How loud was the world’s most powerful rocket as it blasted off from NASA? A team of BYU Accoustics students and professors waited weeks to record and study its impact.
After several postponements and delays, NASA’s Artemis I rocket finally launched on November 16, 2022, and as promised, BYU students from the College of Physical and Mathematical Sciences were listening at the Kennedy Space Center. “We had a total of nine stations all surrounding the pad at different angles relative to the rocket,” says Carson Cunningham, a BYU senior studying applied physics. “We wanted to see how the sound propagated through the atmosphere.”
Seeing the rocket blast off brought a feeling jubilation—and relief—to the BYU team. Following the launch, the students went to inspect their stations to verify that they had captured the data.
“It’s nerve-racking to put your microphones out there and have wind and water and everything else that could inhibit them from performing as well,” notes Kent Gee, a BYU professor of physics and astronomy who accompanied the team to Florida. “You only get one shot at this right when the rocket launches. If you’re not prepared, you get nothing.”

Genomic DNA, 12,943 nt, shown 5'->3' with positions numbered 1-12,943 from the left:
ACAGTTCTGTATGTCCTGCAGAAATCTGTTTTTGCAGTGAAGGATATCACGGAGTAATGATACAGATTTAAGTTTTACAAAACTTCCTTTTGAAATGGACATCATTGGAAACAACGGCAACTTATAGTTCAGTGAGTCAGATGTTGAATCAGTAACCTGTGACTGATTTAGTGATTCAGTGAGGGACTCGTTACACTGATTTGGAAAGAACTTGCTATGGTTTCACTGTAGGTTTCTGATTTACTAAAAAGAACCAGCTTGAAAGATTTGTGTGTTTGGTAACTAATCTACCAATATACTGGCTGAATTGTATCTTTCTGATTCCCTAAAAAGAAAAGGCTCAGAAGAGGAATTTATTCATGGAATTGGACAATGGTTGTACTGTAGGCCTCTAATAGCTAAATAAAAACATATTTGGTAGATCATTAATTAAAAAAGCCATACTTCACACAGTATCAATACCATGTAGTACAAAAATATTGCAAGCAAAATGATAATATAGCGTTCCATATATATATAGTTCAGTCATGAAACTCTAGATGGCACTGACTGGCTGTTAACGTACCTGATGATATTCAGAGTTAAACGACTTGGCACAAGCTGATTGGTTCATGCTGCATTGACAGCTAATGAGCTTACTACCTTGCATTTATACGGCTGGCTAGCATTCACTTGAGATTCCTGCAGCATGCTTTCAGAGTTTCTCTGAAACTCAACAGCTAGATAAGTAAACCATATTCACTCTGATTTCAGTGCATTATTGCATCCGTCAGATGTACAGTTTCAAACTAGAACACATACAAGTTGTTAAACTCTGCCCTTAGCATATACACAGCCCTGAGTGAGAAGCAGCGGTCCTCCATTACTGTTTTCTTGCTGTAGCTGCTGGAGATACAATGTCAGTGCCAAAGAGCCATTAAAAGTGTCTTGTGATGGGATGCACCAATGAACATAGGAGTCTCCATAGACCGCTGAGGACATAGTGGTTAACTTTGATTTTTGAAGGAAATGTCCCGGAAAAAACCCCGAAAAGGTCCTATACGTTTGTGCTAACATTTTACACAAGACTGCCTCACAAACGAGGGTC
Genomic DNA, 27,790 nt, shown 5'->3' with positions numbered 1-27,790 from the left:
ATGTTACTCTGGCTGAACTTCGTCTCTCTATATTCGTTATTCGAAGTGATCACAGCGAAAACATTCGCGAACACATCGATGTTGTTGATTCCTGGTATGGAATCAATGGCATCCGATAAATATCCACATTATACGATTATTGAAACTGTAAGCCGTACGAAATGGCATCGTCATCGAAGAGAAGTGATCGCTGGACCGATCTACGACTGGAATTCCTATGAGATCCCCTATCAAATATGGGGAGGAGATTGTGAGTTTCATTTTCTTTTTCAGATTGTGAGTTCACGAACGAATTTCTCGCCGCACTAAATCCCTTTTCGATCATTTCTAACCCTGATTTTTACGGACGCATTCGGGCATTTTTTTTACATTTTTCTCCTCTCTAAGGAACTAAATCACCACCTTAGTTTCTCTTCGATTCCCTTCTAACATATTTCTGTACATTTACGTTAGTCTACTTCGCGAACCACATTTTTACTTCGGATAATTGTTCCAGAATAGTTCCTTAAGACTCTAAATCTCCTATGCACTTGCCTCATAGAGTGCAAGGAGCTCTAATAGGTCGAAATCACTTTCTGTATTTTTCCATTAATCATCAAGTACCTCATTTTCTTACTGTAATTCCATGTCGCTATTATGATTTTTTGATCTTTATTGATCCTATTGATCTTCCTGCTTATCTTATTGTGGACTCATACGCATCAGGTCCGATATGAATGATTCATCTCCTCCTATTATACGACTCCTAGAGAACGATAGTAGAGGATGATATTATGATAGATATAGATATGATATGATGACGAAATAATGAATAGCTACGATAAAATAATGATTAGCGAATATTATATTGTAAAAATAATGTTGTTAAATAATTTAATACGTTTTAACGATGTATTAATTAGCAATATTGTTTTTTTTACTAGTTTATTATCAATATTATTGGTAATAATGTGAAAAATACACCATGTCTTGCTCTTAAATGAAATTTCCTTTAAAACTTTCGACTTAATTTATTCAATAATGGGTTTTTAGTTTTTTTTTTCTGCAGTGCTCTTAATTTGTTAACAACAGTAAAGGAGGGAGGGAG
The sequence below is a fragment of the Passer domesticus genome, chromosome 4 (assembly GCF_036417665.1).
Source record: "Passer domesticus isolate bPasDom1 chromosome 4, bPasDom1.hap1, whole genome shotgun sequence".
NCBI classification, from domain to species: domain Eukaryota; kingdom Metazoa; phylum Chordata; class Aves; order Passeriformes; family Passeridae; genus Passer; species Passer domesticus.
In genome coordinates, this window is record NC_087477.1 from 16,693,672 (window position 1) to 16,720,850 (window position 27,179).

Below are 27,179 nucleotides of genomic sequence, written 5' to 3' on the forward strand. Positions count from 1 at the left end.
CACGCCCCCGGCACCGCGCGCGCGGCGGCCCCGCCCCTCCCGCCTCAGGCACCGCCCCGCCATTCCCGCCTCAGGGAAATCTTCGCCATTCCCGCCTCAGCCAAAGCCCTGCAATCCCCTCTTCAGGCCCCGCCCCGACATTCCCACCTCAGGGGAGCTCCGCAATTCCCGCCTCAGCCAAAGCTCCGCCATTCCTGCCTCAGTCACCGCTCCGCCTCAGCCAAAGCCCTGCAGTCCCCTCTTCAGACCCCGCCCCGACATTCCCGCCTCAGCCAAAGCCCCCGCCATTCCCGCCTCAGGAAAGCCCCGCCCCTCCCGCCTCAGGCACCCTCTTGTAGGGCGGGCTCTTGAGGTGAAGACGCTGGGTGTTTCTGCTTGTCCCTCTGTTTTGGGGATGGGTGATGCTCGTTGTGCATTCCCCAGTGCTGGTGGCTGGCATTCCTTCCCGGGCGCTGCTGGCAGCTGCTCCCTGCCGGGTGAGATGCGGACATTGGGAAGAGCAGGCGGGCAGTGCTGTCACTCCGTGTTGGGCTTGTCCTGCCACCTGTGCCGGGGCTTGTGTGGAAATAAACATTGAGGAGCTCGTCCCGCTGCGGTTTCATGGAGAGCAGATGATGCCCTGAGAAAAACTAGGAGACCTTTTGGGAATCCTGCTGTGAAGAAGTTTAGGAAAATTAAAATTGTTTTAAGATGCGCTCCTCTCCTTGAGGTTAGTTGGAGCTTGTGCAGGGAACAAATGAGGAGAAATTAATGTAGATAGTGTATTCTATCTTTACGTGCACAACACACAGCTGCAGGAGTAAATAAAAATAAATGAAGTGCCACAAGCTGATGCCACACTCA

But, says Cunningham, “we pulled up the files and checked to make sure we had everything, and we were all just crowded around and cheering when we saw that we had.”
Gee says the rocket’s boom measured about 137 decibels nearly a mile away from the launch and adds that the data will inform scientists on how to manage the impact of massive sound emissions from a growing number of rocket launches in the US and around the globe. The journal JASA Express Letters will publish the findings and measurements taken by the BYU team.